Homebuyers in Salt Lake City, Atlanta and other big U.S. metropolitan areas are seeing a pickup in the number of homes for sale, especially in the most affordable segment of the market.
In Atlanta, for example, the number of homes for sale jumped 18.9 percent to 33,836 in the first quarter. That's the first annual increase in two years.
Overall the U.S. inventory of homes in the bottom third of the market by price rose 3.5 percent, the fastest annual growth rate in at least six years, according to an analysis of the nation's 100 largest metropolitan areas by real estate data tracker Trulia.
More homes on the market offer some relief for buyers who have been facing a stubborn shortage of properties for sale. The trend is most encouraging in markets like Atlanta, where new home listings are driving the growth in supply. That's not the case in Los Angeles, Seattle and other cities where prices have risen rapidly. In these markets, new listings have declined, but the number of homes for sale is up because properties are sitting on the market longer.
"It's almost like the illusion of inventory," said Felipe Chacon, a housing economist at Trulia. "In a lot of markets, it just seems like there's just been an exhaustion of demand as opposed to an infusion of supply."
Many buyers still face hurdles to homeownership due to prices that have consistently risen faster than wages over the past seven years, while construction and sales listings have not kept up with pent-up demand.
Sales of previously occupied U.S. homes fell during three of the first four months of this year, despite a solid job market and lower mortgage rates.
A dearth of inventory, which drives home prices higher, remains a key impediment to U.S. home sales. The inventory of homes for sale nationally stood at 4.2 months in April, up from 3.8 months in March, according to the National Association of Realtors. The housing market has historically been considered healthy when the supply of homes for sale is closer to six months.
On a national level, the data from Trulia suggests the for-sale home inventory picture is starting to move in the right direction for buyers.
The number of U.S. homes for sale was essentially flat in the first three months of this year. That's the first time in more than two years that the inventory of homes on the market didn't show an annual decline. At the same time, new home listings fell 6.9 percent from a year earlier.
In some of the most expensive cities, homes are staying on the market longer than a year ago, while new home listings are down.
In Seattle, the median number of days a home stayed on the market jumped to 70 in the first quarter from 53 a year earlier, while new listings fell 4.8 percent. In San Diego, homes spent a median of 73 days on the market, up from 58 a year earlier. At the same time, new home listings dropped 5 percent.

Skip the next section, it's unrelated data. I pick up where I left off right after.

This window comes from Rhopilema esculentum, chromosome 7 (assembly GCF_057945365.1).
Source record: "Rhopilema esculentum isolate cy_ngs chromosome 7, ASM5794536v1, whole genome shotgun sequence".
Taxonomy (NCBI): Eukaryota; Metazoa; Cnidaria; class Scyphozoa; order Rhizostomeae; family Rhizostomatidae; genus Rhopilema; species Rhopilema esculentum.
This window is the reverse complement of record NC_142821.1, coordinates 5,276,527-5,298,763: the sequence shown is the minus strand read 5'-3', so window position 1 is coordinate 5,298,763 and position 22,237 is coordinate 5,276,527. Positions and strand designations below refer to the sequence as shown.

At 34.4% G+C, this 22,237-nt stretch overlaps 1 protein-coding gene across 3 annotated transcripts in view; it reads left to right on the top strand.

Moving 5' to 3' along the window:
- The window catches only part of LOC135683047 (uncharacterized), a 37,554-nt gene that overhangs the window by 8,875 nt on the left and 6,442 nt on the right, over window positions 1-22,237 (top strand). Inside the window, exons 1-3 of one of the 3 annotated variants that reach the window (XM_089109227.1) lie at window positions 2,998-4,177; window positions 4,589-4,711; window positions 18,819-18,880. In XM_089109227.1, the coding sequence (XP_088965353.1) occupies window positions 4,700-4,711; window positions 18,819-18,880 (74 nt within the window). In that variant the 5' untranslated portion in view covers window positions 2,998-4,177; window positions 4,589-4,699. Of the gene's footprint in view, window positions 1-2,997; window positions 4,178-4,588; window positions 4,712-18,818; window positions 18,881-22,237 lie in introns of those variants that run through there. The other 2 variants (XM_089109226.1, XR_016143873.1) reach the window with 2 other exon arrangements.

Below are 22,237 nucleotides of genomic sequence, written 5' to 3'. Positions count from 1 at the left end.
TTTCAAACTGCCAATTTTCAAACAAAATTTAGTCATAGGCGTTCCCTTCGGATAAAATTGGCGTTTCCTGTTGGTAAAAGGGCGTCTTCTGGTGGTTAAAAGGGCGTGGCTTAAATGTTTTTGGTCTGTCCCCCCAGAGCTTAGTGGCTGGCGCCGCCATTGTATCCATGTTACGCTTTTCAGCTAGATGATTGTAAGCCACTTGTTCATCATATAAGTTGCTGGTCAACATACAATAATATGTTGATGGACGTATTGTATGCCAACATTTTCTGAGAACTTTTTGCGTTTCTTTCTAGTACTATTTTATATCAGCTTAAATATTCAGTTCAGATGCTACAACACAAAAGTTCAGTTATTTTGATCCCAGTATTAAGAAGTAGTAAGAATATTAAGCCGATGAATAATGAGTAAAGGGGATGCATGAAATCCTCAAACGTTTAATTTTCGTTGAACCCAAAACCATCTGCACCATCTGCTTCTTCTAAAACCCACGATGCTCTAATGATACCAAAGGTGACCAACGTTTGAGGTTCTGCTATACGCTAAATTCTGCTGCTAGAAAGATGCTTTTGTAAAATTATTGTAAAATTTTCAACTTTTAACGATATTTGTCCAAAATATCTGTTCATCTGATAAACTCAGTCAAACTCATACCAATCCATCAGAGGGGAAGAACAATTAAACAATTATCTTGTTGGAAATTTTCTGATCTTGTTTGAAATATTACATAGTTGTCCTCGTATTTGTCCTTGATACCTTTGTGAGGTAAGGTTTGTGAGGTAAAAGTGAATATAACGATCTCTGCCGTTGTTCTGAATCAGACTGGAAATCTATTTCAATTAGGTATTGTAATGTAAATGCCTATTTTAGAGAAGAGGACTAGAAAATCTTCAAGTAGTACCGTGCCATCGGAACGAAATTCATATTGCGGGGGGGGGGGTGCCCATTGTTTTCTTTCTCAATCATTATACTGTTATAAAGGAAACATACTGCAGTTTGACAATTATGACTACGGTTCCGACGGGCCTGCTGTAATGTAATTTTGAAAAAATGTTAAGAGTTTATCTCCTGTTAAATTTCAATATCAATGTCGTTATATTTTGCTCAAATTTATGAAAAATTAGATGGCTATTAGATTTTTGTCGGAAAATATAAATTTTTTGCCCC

And in the metropolitan area that encompasses Los Angeles, Long Beach and Anaheim, homes sat on the market a median 75 days, up from 67 a year earlier. And new home listings fell 4.5 percent.
In less expensive areas, the rise in inventory is being driven by the addition of homes that were not already up for sale hitting the market.
In Atlanta, inventory vaulted 18.9 percent mainly because new home listings jumped 14 percent from a year ago.
Several cities in Utah also experienced this trend. In Provo, new listings jumped 31.3 percent, while in Salt Lake City they climbed 10.6 percent.
"Basically, all the big Utah markets are legitimately seeing new supply come online," Chacon said.
One reason home sales have been soft is the limited supply of starter houses, or homes in the lowest third of the market by price. The 3.5 percent jump in the number of starter homes on the market in the January-March quarter should be an encouraging sign for buyers, though new listings in the segment fell 1 percent from a year earlier.
The number of trade-up properties for sale also improved in the first quarter, climbing 4.8 percent, even as new listings fell 4.4 percent. Meanwhile, the inventory for premium homes fell 4.5 percent. The category also posted the biggest annual drop in new listings at 12.6 percent.
In the first quarter, the median list price of starter homes was $139,000 and made up 24 percent of all homes on the market. The median for trade-up homes was $249,000. They represented 31 percent of listings. Premium homes were 46 percent of properties on the market, with a median price of $464,900.